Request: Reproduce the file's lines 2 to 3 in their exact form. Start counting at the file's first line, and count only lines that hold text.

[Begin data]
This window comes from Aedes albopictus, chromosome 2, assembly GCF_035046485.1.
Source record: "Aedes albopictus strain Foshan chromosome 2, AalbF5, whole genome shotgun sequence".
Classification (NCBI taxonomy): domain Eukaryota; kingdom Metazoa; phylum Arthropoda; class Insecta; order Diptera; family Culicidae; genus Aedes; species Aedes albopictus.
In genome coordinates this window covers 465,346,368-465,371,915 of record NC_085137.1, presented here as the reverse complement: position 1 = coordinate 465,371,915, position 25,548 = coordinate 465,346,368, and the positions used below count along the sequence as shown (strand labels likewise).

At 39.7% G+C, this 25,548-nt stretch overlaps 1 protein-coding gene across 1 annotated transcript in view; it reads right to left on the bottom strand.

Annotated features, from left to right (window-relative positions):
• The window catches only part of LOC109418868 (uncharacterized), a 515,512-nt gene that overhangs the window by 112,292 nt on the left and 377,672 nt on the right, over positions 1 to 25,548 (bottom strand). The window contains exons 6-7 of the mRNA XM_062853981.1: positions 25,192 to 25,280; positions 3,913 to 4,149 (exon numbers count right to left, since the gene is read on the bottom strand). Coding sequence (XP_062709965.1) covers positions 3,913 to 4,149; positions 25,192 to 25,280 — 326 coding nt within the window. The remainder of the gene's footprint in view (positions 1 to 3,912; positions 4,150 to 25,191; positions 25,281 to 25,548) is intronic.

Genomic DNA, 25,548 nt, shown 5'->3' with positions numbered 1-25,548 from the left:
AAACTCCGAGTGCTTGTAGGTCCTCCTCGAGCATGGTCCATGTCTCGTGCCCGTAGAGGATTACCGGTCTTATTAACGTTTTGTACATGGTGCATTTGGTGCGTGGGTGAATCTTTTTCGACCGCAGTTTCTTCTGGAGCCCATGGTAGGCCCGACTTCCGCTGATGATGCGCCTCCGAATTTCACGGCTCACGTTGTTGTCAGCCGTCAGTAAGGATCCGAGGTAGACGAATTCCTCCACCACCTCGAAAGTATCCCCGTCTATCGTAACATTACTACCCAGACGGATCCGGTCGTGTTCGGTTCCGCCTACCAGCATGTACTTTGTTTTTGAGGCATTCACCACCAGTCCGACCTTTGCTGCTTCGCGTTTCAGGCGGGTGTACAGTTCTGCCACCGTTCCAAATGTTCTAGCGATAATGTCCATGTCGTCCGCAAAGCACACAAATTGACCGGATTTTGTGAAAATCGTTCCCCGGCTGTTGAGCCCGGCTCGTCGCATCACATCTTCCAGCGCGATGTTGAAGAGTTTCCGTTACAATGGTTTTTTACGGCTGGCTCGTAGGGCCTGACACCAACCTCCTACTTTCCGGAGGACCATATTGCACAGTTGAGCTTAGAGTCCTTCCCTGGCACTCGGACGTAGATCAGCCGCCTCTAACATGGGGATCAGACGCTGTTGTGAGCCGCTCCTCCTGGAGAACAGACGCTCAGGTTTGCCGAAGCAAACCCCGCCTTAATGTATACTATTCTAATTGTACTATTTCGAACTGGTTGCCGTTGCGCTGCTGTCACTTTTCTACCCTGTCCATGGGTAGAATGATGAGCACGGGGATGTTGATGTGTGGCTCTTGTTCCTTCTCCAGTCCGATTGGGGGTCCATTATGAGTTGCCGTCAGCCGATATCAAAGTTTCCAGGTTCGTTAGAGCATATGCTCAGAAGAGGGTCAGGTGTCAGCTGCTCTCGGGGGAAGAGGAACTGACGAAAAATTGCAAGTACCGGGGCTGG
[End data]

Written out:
Source record: "Aedes albopictus strain Foshan chromosome 2, AalbF5, whole genome shotgun sequence".
Classification (NCBI taxonomy): domain Eukaryota; kingdom Metazoa; phylum Arthropoda; class Insecta; order Diptera; family Culicidae; genus Aedes; species Aedes albopictus.